A book to own and refer to, often.

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CONSENT (FOR KIDS!)

BOUNDARIES, RESPECT, AND BEING IN CHARGE OF YOU

A comic-book handbook for young audiences about physical and emotional boundaries.

This small-but-mighty resource cleverly mimics popular early-reader series like Elephant & Piggie or Narwhal and Jelly, with heavy-duty binding and a jaunty cartoon feel. But instead of zany friendships, this text carefully takes children through consent, relationship dynamics, and what to do if you experience, cause, or witness harm. The unnamed characters are clothed stick figures with a variety of hairstyles and skin tones of different shades of gray. Early chapters include “You Rule,” about individual boundaries, and “Giving & Getting Consent,” while later ones focus on community and helping others. Brian skillfully balances kid-friendly scenarios (tickling, the gift of an unsuitable pet) with clear but gentle information about safety: a phone with text messages reading “send pics” and “wanna meet?”; a firm note that if a “picture shows someone under 18 without clothes on, it’s a crime.” The text also acknowledges that not all kids have the power to stand up to the adults in their lives: “It’s great when your family supports your choices. But if they don’t, you have a few options,” such as “reach[ing] out to supportive friends” or “think[ing] about what you’ll do differently as an adult.” The twin emphases on clear and direct communication and that it’s OK to change your mind are important messages effectively delivered.

A book to own and refer to, often. (Graphic nonfiction. 6-10)

Pub Date: Jan. 7, 2020

ISBN: 978-0-316-45773-6

Page Count: 64

Publisher: Little, Brown

Review Posted Online: Nov. 10, 2019

Kirkus Reviews Issue: Dec. 1, 2019

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An immersive dunk into a vast subject—and on course for shorter attention spans.

EVERYTHING AWESOME ABOUT SHARKS AND OTHER UNDERWATER CREATURES!

In the wake of Everything Awesome About Dinosaurs and Other Prehistoric Beasts! (2019), Lowery spins out likewise frothy arrays of facts and observations about sharks, whales, giant squid, and smaller but no less extreme (or at least extremely interesting) sea life.

He provides plenty of value-added features, from overviews of oceanic zones and environments to jokes, drawing instructions, and portrait galleries suitable for copying or review. While not one to pass up any opportunity to, for instance, characterize ambergris as “whale vomit perfume” or the clownfish’s protective coating as “snot armor,” he also systematically introduces members of each of the eight orders of sharks, devotes most of a page to the shark’s electroreceptive ampullae of Lorenzini, and even sheds light on the unobvious differences between jellyfish and the Portuguese man-of-war or the reason why the blue octopus is said to have “arms” rather than “tentacles.” He also argues persuasively that sharks have gotten a bad rap (claiming that more people are killed each year by…vending machines) and closes with pleas to be concerned about plastic waste, to get involved in conservation efforts, and (cannily) to get out and explore our planet because (quoting Jacques-Yves Cousteau) “People protect what they love.” Human figures, some with brown skin, pop up occasionally to comment in the saturated color illustrations. (This book was reviewed digitally with 10-by-17-inch double-page spreads viewed at 45% of actual size.)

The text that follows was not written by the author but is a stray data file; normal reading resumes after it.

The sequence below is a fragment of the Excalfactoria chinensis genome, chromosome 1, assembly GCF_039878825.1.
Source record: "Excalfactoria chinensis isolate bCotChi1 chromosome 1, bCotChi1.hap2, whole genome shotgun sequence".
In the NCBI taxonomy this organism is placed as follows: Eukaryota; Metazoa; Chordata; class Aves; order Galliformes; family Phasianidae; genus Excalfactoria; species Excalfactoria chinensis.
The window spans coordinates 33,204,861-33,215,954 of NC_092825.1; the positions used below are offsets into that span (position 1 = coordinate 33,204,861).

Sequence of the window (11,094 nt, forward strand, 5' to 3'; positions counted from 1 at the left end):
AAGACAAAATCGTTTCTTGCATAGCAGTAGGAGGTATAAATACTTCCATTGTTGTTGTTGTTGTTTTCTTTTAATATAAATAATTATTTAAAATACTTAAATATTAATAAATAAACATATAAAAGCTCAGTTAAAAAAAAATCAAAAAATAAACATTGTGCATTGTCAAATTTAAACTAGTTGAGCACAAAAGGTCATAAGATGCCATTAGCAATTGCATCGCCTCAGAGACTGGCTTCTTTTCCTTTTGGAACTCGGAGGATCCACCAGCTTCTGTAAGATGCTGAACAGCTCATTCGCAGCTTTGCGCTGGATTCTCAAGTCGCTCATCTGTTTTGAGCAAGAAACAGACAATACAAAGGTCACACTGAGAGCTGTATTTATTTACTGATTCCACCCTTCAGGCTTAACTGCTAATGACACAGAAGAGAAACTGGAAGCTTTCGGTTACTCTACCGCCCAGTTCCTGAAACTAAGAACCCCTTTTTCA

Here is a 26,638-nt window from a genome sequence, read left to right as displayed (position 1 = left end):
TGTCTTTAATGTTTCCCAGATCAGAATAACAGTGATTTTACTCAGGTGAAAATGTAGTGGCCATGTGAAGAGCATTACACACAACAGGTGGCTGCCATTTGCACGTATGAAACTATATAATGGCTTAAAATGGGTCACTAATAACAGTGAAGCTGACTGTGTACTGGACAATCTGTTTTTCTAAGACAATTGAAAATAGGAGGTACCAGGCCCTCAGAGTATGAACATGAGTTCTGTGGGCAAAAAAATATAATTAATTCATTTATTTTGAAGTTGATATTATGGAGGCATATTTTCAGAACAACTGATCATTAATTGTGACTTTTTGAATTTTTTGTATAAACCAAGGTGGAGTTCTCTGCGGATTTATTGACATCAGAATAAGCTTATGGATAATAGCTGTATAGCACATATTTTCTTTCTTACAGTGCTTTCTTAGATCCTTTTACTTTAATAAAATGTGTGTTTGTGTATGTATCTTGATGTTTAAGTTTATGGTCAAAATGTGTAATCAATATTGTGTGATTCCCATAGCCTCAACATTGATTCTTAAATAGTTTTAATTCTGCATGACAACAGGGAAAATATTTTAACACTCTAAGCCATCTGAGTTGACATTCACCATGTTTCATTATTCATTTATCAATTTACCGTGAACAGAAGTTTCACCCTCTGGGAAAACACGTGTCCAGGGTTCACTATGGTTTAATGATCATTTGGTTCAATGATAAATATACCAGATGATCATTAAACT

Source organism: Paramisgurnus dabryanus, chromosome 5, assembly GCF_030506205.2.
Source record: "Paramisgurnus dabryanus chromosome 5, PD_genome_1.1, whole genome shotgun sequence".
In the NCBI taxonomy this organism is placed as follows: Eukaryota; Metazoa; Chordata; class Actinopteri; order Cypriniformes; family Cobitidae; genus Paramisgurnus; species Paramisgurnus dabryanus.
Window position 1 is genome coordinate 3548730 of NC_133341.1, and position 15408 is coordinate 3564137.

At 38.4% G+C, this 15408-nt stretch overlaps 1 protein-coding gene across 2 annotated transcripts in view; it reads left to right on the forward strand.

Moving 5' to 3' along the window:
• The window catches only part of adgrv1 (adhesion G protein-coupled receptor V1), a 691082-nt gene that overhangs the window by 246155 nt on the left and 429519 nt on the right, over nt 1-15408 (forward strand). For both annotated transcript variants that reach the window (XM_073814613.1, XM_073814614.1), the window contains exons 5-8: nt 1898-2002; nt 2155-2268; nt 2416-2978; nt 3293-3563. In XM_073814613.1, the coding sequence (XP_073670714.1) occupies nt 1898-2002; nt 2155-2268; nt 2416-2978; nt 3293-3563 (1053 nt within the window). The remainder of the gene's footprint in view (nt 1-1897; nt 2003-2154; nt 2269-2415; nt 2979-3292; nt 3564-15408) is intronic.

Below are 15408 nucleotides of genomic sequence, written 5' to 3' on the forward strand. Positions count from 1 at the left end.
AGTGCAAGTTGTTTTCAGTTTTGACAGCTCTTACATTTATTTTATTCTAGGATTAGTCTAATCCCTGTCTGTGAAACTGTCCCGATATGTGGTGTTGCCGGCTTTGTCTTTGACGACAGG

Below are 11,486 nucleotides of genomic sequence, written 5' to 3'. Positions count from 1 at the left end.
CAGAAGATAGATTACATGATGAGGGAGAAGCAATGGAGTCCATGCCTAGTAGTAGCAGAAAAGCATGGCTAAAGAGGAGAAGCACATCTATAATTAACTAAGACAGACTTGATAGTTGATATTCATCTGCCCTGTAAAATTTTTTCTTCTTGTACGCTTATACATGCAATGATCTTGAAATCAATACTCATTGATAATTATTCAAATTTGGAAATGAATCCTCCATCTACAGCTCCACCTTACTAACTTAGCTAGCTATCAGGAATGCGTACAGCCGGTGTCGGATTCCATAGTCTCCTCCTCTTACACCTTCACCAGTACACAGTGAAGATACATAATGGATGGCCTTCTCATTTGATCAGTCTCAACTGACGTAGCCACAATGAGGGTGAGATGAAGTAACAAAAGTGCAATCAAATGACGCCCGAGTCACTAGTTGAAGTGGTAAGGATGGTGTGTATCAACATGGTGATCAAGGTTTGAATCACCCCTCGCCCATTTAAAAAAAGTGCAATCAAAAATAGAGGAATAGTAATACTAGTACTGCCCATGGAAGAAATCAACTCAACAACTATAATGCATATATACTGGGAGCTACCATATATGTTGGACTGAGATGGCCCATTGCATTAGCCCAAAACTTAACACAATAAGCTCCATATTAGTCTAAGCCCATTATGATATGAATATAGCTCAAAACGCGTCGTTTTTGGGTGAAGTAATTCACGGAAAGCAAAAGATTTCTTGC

An immersive dunk into a vast subject—and on course for shorter attention spans. (bibliography, list of organizations) (Nonfiction. 7-10)

Pub Date: Oct. 6, 2020

ISBN: 978-1-338-35973-2

Page Count: 128

Publisher: Orchard/Scholastic

Review Posted Online: June 30, 2020

Kirkus Reviews Issue: July 15, 2020

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Timely and stirring.

ENOUGH!

20 PROTESTERS WHO CHANGED AMERICA

A shoutout to heroes of nonviolent protest, from Sam Adams to the Parkland students.

Kicking off a proud tradition, “Samuel threw a tea party.” In the same vein, “Harriet led the way,” “Susan cast her vote,” “Rosa kept her seat,” “Ruby went to school,” and “Martin had a dream.” But Easton adds both newer and less-prominent names to the familiar roster: “Tommie and John raised their fists” (at the 1968 Summer Olympics, also depicted on the cover), for instance; “John and Yoko stayed in bed”; “Gilbert sewed a rainbow” (for San Francisco’s Gay Freedom Day parade in 1978); “Jazz wore a dress”; and “America [Ferrera] said, ‘Time’s up.’ ” Viewed from low or elevated angles that give them a monumental look, the grave, determined faces of the chosen subjects shine with lapidary dignity in Chen’s painted, close-up portraits. Variations in features and skin tone are rather subtle, but in general both the main lineup and groups of onlookers are visibly diverse. The closing notes are particularly valuable—not only filling in the context and circumstances of each act of protest (and the full names of the protesters), but laying out its personal consequences: Rosa Parks and her husband lost their jobs, as did Ruby Bridges’ first-grade teacher, and Tommie Smith and John Carlos were banned for life from Olympic competition. Pull quotes in both the art and the endnotes add further insight and inspiration.

Timely and stirring. (Informational picture book. 6-10)

Pub Date: Sept. 18, 2018

ISBN: 978-1-984831-97-2

Page Count: 48

Publisher: Crown

Review Posted Online: Sept. 2, 2018

Kirkus Reviews Issue: Sept. 15, 2018

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